1985 Garbage Pail Kids #46a Rappin’ Ron
Before Trump, another well-known president was featured as a Garbage Pail Kids card: former president Ronald Reagan. While he is dropping not beats but probably policies at the presidential mic stand, prices for a mint condition Rappin’ Ron can go up to $250.
2017 Garbage Pail Kids #3b Trump Terror
Though only released as a card in the 2017 Adam Geddon set, a mint condition Trump Terror card is already priced at near $300 on eBay. Whether one regards it only as a special edition or a reflection of the current political climate, the Trump Terror card is a memorable addition to any collection, nearly completed or not.
1985 Garbage Pail Kids 1b Evil Eddie
This 1980 Garbage Pail Kid is worth almost $2,200 in mint value today on eBay. Not the card with the highest value, but still a popular favorite and valuable card piece among the collector and little kid alike, though the value for each version of the card is different. The artwork on the Evil Eddie card is exactly the same as the artwork on the grotesque Nasty Nick piece. This card features a little vampire kid holding a woman dressed in a short, white dress and smiling at the viewer. The vampire kid clings to her, ready to bite. A baby bat watches on proudly.
In the initial cardboard series, there are a total of 82 “a” and “b” cards. The main difference between the “a” card and the “b” card is the character that was played. Each card lives up to the Garbage Pail Kid name and is a far cry from the cute and cuddly alter ego of the Cabbage Patch kids. Of course, the disgust painted into each card created a fuss among each outraged parent. It was definitely a different reaction to the more popular Cabbage Patch kids that the girls loved.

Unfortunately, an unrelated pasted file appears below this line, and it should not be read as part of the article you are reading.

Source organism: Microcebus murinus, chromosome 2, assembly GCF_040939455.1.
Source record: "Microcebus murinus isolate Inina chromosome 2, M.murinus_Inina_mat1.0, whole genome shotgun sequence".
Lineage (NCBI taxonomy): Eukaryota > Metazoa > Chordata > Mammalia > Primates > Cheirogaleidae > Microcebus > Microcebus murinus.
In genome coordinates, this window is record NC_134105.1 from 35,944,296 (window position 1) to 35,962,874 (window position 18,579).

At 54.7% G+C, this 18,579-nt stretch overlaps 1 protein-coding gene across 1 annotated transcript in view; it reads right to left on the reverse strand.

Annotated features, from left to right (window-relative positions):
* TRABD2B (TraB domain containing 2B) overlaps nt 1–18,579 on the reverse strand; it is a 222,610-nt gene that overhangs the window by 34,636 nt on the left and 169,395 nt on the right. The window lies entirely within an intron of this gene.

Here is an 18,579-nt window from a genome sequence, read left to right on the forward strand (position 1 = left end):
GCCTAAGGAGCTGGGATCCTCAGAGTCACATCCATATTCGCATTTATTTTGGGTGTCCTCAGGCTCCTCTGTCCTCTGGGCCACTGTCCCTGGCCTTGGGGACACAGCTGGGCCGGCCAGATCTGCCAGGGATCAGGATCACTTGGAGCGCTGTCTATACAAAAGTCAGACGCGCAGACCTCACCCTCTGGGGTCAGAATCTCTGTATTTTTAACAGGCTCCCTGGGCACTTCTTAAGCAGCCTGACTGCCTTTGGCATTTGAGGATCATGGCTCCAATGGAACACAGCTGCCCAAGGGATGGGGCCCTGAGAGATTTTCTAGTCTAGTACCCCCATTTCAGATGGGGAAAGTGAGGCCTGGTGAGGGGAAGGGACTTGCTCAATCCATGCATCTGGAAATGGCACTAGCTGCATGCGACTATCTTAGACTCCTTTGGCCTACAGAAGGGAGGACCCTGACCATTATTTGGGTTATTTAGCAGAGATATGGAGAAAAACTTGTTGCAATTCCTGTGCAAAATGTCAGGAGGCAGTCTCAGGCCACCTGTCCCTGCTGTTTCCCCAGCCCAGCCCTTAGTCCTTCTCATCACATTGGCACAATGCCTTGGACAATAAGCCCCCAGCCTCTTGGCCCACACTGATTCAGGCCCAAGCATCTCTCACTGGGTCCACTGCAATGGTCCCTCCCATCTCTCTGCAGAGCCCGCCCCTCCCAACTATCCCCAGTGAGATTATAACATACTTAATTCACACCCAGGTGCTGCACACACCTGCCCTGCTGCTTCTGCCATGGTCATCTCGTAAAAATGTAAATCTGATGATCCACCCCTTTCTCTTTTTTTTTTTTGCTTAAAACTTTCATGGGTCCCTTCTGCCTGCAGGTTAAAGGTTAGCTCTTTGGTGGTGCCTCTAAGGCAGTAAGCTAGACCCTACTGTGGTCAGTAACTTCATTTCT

When it comes to the differences on these “a” vs “b” cards, the variations were usually on the reverse side. Some had checklists while others had mock awards on the back.
These cards are rare to find in mint condition, especially concealed in their original wrapper, which is why the avid collector will pay top dollar for these cards despite their disgust.
1985 Garbage Pail Kids 8a Adam Bomb
This 1980 Garbage Pail Kids card value comes in at $4,000 mint value on eBay making it one of the most valuable Garbage Pail Kids card pieces on our list. When the collector and little kid think of the Garbage Pail Kids franchise, this Adam Bomb card is usually the first grotesque card piece that comes to mind. In fact, this Adam Bomb card is probably the most recognizable card piece on the market among the collector and little kid, but certainly not the most grotesque.
This was the picture that was used on the original cardboard boxes and each wrapper in which the Garbage Pail Kids cards were distributed for the first five series. The added advertisement of this Adam Bomb card piece makes it one of the most popular card pieces among the avid collector today simply because of the “positive” recognition that comes with the Adam Bomb card for little kids and fans alike.
With the increased positive advertisement of the Adam Bomb on box card and wrapper, this Adam Bomb card is enormously popular and valuable. Any collector will pay big money for a copy of the high-grade version.
This grotesque Adam Bomb card shows him pressing a detonator as a mushroom cloud erupts from his head, making it a beloved card for kid and collector alike. While this Adam card is by no means the most popular or the most valuable, it is easy to see why parents were so outraged over the release of the cards considering the Adam series is the cleanest among the pack and has been recreated and renamed through the series that followed.
1985 Garbage Pail Kids 22a Junky Jeff
At mint value, the 1980 22a Junky Jeff Garbage Pail Kids piece brings in $1000 on eBay.
This grotesque card features a little kid having his garbage-riddled head raided by a starving alley cat. The little boy is overweight, clothless, and covered in junk. The top of his head is cut off and various gross objects peek out while the little boy looks on with an empty smile.
The likely message behind the advertisement here is that many little kids’ heads can be filled with “garbage,” in the form of any kind of useless information or interests. No matter how true the sentiment might be, the little piece of cardboard still created a fuss among each outraged parent.
Another advertisement message hidden among the cards is the notion that alley cats get their food from the garbage. The cat in this card looks happily down at the junk before it while licking its lips.
The card is also set at night, so it could also be saying that anything that happens at night is garbage, as was a popular opinion of a parent and little kid in the early 1980 so perhaps not all the subliminal advertisement behind the card is bad.
1985 Garbage Pail Kids 5b Jay Decay